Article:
The Kruger National Park is one of the largest game reserves in all of South Africa, taking up over almost 20,000 square kilometres. The park today exists as more than just a home for the exciting wildlife of Africa. There’s many things to do in Kruger National Park such as hiking, camping and tours.
There are many options for travellers – you can choose to see the park during a day trip, you can Park & Ride, where you get to tour the area in search of the “big five” or you can stay in lodges or camps.
How to get there
The best option for getting to the national park is to fly into Johannesburg and then catch a connecting flight to either the Phalaborwa airport, the Hoedespruit airport or Kruger/Mpumalanga airport. From these airports you can then get direct shuttle to the park.
Another option is a bus shuttle that takes up to just over an hour, running between Kruger International Airport and the Park. It should be pre-booked, however, and spots are often limited. For more information please email firstname.lastname@example.org
You can also choose to hire a car, and should you do so please be aware of the nine entrance gates you can choose from.
Things to do in Kruger National Park
Africa is fairly well-known for it’s fantastic wildlife and the Kruger National Park literally has it all for you to see – and it’s not dangerous, so don’t worry about lodging overnight.
Keep an eye out for the “big five” – the buffalo, elephant, lion, rhino and leopard. These are the ones we all want to see most. There are also an astounding number of birds and smaller animals – including antelope, elephant shrew, the rhino beetle, the ground hornbill and martial eagle.
In the park there’s also a number of cultural and natural features for tourists to visit. These include museums, a library, the Albasini Ruins, the Masorini Ruins and Thulamela – a stone wall dating back 500 years which once marked the divide between lands.
Where to stay
The Kruger National Park offers a few different options when it comes to overnight stay. You can choose between basic camping grounds, huts or bungalows – or you can go all out and stay in luxury.
Siyabona Africa offers packages for safari accommodation in the park.
The “Premier” Kruger safari option includes three days accommodation with included breakfasts, dinners and park safari tours. There’s also the option to make it a romantic getaway, and they offer great honeymoon packages.
For more information on the packages offered by Siyabona, please visit http://www.krugerpark.co.za.
If you are after something a bit more authentic, you can choose to book directly through the Kruger National Park website. The facilities are not as luxurious, but you get the same safari experiences for a cheaper price.
Bedding is supplied for all accommodation when booking through the Kruger National Park scheme, and there are cheaper options available for children under the age of 12. You can opt for a family cottage if the space is needed – it has multiple bedrooms, a bathroom and it’s own kitchen.
For more information and prices, please visit http://www.sanparks.org/parks/kruger/tourism/accommodation.php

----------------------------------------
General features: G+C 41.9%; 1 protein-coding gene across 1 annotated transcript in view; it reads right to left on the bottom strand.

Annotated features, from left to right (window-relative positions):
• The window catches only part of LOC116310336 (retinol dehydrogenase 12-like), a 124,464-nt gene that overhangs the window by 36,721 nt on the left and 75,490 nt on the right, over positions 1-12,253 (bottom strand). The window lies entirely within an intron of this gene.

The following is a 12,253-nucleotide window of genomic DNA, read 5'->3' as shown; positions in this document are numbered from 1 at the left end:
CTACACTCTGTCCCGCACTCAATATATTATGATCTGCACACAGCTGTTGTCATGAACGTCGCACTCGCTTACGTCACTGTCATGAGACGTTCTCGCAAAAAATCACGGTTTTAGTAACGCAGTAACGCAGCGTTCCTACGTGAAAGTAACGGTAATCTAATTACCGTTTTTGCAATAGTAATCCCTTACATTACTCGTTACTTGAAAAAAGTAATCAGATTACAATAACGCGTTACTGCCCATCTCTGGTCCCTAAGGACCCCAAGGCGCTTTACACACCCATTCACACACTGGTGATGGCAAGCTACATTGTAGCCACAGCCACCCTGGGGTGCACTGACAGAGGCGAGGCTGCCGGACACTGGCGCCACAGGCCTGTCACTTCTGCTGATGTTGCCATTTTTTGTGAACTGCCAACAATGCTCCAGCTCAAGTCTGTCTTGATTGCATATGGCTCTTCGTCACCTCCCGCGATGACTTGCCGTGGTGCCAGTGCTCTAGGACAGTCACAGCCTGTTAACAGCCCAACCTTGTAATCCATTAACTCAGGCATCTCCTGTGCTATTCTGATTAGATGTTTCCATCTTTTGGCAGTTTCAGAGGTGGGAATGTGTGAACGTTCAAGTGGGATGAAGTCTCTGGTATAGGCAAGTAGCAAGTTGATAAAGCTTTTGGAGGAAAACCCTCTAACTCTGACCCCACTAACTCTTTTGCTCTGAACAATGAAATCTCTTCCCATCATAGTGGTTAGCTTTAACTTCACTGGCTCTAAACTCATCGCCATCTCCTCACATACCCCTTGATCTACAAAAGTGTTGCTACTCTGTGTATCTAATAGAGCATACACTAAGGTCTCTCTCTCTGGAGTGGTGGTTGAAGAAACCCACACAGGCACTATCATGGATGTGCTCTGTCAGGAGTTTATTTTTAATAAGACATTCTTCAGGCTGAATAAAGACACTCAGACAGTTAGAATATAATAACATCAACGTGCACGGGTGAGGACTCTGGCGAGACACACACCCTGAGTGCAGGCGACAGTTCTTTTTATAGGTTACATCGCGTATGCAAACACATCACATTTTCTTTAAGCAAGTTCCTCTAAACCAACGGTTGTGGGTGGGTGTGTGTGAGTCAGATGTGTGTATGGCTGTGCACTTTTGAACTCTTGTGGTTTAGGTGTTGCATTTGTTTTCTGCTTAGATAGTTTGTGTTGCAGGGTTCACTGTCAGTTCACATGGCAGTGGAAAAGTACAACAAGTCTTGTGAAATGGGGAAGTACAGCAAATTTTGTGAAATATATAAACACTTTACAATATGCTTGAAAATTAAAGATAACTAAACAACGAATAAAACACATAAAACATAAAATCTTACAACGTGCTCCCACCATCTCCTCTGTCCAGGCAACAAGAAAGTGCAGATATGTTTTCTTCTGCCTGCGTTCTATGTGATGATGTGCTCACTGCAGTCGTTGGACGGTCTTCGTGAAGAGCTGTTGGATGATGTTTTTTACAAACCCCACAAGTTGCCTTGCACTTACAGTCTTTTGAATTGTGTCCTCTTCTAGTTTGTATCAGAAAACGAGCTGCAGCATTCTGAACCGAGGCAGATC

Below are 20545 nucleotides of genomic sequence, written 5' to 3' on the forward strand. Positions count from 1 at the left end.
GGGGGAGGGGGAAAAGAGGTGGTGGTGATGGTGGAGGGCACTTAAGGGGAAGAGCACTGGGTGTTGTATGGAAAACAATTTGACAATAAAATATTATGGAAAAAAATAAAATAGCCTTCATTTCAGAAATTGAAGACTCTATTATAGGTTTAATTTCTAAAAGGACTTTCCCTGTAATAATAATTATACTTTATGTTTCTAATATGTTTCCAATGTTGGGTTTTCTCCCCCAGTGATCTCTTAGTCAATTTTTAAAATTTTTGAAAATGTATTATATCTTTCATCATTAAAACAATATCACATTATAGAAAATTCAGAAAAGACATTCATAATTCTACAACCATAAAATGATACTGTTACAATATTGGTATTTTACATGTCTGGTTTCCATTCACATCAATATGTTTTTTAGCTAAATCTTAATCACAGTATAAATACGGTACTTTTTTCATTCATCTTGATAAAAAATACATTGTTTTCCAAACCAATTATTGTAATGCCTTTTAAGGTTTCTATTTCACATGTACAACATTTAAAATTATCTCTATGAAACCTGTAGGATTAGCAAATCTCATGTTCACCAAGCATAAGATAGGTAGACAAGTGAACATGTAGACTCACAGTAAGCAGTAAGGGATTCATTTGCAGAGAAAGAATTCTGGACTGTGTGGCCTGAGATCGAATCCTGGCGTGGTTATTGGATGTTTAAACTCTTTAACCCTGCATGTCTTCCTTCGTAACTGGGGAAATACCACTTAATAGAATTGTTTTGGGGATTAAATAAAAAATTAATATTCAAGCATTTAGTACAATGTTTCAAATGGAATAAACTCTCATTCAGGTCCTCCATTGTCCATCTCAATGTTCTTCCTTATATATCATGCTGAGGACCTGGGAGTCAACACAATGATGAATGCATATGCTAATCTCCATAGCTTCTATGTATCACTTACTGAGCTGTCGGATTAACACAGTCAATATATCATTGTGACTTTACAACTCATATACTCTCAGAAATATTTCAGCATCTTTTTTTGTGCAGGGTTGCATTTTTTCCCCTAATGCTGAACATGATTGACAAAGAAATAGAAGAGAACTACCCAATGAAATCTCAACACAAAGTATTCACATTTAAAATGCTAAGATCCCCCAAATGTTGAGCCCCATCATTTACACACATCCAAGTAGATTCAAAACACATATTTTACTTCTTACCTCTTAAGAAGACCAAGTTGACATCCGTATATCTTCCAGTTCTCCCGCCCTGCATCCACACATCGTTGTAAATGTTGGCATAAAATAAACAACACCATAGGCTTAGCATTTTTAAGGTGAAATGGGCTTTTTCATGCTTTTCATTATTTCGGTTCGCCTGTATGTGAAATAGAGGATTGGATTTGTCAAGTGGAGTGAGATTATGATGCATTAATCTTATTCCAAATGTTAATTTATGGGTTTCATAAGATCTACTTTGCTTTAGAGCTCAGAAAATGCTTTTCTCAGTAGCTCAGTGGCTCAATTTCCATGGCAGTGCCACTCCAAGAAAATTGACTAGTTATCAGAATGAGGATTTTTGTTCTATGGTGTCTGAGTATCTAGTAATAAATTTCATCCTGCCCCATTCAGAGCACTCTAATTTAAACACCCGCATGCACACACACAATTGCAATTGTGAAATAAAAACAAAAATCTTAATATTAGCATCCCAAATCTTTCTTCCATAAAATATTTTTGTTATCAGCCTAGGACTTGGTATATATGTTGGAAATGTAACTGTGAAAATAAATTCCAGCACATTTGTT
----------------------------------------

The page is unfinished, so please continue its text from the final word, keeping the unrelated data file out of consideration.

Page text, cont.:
The Kruger National Park is a highly regarded and regulated park. There’s a pretty extensive list of rules that you must follow, put in place for both the safety of you and the safety of the wildlife around you. To make the most out of your stay, whether it is overnight or as a daytripper, it’s important that you follow the rules.
In certain areas – they will be signed – you must stay in your vehicle. This is for your own safety!
There are strict speed limits in place and most vehicles must stick to the tar roads to avoid accidents. There are people who patrol the roads as well and it’s important that you adhere to the signs as they are in place for the safety of you and others.
The national park is a malaria zone – there are chances of malaria being spread, as there are high level bugs (especially mosquitos) please make sure that you check what needles and medication you may need before travelling to Africa and the Kruger National Park.
The park is a definite no poaching area – it’s never a good thing to harm animals and if you see somebody attempting to do so, please alarm the authorities. Poaching is taken very seriously in the Kruger National Park as there are a number of protected species – particularly the rhino. When shopping in parts of Africa always avoid buying animal products and definitely steer clear of anything ivory – not only will it not get through customs and you will be supporting a crime.
Always research travel routes and be careful when driving alone. Don’t keep large amounts of cash on you. Check payment options for your accommodation and only bring what money you need. Try to travel during the day to avoid long journeys at night in a foreign place.
When is the best time to visit?
There isn’t really a bad time to visit Africa; however there are notable wet and dry seasons and in the months after the wet season, increased foliage does make it more difficult to spot wildlife.
The months of April to September are chilly at night but they have warmer days which are dry, making animal spotting a lot easier. Vegetation becomes scarce and animals flock to rivers and watering holes for their water supply.
* It’s important that when you’re travelling through the drier parts of Africa that you stay well hydrated.